I was urgently called to a patient’s bedside one morning. With the patient’s blood pressure falling and heart rhythm unstable, I decided it must be ischemia, a condition in which the heart isn’t getting enough blood flow, usually because of a blockage.

I quickly called my attending surgeon and explained how I wanted to treat the patient. Trusting my judgment, he asked me to start preparing for the procedure.

But then I ran into my senior resident, and told him what I was doing. He told me he also assessed the patient, and he said it wasn’t ischemia, pointing to a part of the patient’s chart I had missed. This patient needed a different intervention. We called the attending surgeon.

Fortunately, no harm came to the patient. But for a long time after, I remained disappointed in myself for having made the wrong call.

I spent a lot of time thinking about ways in which I could feel vindicated. I rationalized constantly and almost instinctively. What else was I supposed to think when suddenly confronted with this patient with these symptoms and this information? In my reconstructed memories, I wasn’t wrong – I was misled. The colleague who called me to the bedside had failed to mention a crucial detail, and it had not been charted properly.

Anyone else in my position would have come to the same conclusion, I told myself.

Nobody wants to be wrong, especially about something as important as a patient’s well-being. No matter who we are or where we come from, our worldview instinctively centers around ourselves as protagonists with good intentions and noble judgment. So we are constantly looking for alternate narratives that support our own opinions or conclusions, and help us feel good about our decisions.

While this tendency helps preserve our self-esteem, it also makes us vulnerable to what’s known as a cognitive bias. My experience in the hospital has taught me how important it is to recognize and examine this kind of thinking. Because while my rationalizations temporarily helped me feel competent, they never led me to the truth.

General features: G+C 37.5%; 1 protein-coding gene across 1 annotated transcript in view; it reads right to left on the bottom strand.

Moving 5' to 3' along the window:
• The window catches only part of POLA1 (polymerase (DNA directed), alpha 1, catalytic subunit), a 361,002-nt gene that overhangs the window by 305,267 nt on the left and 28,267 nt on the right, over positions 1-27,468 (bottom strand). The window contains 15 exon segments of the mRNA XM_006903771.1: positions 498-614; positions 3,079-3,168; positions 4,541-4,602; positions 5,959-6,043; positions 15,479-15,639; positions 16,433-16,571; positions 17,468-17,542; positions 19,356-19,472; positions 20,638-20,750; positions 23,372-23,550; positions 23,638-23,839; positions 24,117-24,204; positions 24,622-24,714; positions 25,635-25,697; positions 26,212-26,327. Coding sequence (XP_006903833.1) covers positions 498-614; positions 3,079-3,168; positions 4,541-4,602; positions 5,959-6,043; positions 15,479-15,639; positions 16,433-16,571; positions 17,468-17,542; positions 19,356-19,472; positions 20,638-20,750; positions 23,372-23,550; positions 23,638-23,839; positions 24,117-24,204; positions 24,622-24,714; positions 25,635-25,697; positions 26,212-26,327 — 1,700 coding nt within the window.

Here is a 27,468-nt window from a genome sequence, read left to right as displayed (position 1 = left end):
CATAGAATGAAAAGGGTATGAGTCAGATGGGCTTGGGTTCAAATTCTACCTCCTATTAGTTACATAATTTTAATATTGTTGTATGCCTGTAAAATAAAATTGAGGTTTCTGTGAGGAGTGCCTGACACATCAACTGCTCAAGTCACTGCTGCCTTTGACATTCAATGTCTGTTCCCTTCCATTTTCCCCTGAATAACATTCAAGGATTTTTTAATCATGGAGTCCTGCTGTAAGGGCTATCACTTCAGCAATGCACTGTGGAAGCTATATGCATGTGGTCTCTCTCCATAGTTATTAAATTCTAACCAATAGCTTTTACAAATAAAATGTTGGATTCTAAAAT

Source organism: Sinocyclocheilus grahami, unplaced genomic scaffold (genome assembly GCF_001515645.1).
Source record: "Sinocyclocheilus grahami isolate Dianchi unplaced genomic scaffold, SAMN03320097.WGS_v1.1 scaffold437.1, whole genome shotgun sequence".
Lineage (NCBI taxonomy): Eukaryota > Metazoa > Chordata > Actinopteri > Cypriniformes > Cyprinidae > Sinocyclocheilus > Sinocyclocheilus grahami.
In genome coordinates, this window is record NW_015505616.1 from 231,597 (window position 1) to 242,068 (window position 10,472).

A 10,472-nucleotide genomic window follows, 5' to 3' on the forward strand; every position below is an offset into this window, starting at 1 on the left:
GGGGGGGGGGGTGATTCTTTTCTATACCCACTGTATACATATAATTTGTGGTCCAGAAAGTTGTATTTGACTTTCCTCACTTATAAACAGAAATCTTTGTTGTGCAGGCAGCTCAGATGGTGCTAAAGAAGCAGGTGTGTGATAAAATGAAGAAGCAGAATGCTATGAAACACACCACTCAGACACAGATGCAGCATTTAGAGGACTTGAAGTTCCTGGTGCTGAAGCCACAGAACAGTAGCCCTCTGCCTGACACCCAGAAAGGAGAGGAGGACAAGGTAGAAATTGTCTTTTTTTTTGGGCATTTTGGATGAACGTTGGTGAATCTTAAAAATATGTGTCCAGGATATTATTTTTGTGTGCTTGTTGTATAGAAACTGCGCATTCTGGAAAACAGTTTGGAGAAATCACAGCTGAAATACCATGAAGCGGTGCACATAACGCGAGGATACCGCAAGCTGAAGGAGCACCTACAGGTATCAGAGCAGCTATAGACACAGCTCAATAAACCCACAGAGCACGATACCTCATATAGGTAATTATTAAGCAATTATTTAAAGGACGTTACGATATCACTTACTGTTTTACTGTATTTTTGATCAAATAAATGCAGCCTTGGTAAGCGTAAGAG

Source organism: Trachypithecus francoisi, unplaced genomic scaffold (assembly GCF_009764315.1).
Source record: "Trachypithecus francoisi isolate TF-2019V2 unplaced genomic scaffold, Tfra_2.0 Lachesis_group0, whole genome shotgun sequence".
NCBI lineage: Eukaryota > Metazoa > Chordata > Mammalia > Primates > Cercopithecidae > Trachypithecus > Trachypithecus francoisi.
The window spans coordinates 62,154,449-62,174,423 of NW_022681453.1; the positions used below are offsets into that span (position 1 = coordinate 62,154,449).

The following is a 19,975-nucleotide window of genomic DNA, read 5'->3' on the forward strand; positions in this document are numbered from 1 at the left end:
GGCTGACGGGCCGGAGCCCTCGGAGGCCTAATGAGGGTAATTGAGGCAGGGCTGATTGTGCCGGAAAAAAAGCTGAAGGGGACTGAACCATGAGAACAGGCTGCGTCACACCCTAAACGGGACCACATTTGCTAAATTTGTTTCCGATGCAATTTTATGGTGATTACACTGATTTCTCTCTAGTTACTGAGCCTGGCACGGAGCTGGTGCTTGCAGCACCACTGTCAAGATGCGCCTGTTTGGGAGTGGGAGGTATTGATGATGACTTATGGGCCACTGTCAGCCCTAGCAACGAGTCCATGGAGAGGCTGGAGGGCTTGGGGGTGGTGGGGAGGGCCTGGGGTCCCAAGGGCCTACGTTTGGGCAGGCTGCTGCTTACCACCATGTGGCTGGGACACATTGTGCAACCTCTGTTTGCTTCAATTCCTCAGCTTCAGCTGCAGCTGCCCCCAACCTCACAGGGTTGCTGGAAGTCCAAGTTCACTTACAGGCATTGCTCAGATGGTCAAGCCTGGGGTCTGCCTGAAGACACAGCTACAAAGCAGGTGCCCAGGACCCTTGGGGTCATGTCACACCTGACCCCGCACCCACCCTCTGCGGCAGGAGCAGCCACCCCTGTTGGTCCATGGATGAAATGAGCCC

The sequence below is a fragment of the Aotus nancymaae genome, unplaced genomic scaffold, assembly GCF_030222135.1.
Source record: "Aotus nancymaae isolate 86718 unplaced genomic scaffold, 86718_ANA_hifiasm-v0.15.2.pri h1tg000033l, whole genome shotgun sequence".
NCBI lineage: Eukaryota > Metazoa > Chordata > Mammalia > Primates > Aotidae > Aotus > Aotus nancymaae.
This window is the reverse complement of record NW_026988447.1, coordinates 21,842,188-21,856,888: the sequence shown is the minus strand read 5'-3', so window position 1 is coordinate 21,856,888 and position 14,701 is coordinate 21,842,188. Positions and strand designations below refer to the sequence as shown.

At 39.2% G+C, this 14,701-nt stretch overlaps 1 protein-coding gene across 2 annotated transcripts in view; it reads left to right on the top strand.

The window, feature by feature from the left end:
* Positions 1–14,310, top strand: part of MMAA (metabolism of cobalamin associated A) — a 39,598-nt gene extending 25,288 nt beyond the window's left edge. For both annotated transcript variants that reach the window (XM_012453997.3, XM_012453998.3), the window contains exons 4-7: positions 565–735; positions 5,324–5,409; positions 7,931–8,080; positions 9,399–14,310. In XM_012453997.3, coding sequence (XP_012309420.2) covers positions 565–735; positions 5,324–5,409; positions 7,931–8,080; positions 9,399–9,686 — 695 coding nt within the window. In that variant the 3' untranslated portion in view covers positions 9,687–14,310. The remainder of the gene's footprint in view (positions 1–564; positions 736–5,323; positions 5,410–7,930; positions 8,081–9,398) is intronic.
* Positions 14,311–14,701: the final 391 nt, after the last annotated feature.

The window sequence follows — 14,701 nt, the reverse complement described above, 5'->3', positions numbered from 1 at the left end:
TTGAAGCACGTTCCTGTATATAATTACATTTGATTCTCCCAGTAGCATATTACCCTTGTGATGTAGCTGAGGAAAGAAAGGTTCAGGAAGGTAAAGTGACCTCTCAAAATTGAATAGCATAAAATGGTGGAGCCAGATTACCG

As a physician, I find this bias particularly fascinating because it is the opposite of the scientific method, which bases conclusions on evidence. Instead, cognitive bias tries to skew or recall information in a way that leads to a self-serving conclusion – sometimes even in the face of evidence to the contrary.

In these moments, we have to confront the discomfort of being wrong.

The history of medicine is full of mistakes. Numerous harmful procedures, such as lobotomies and blood-letting, have been performed under the illusion that they had health benefits. Back in the 19th century, doctors clung to the belief that washing hands before delivering a baby was unnecessary, long after the life-saving benefits of sanitation were well-established.

Where would we be today if we never sought out the truth instead of rationalizing the status quo?

Even when we are in the wrong, it is never easy to accept it. So, instead, we search exhaustively to vindicate ourselves. But I think in doing so, it can distance us both from the truth and from ourselves.

The whole time I was rationalizing, I thought I was coming up with ways to forgive myself. I thought I was generating a narrative that would help me overcome a deep sense of guilt and disappointment.

However, in the end, I was wrong again. The simplest — though not easiest — way to forgive myself was to accept that I am a human being who makes mistakes, but can use the experience to become a better physician. Not just one who clings to wrong beliefs because it feels good.

Ultimately, that is the only conclusion that we cannot change, and I hope I have done that ever since.

Jason Han is a resident in cardiothoracic surgery in the Perelman School of Medicine at the University of Pennsylvania. The opinions expressed in this article do not represent those of the University of Pennsylvania Health System or the Perelman School of Medicine.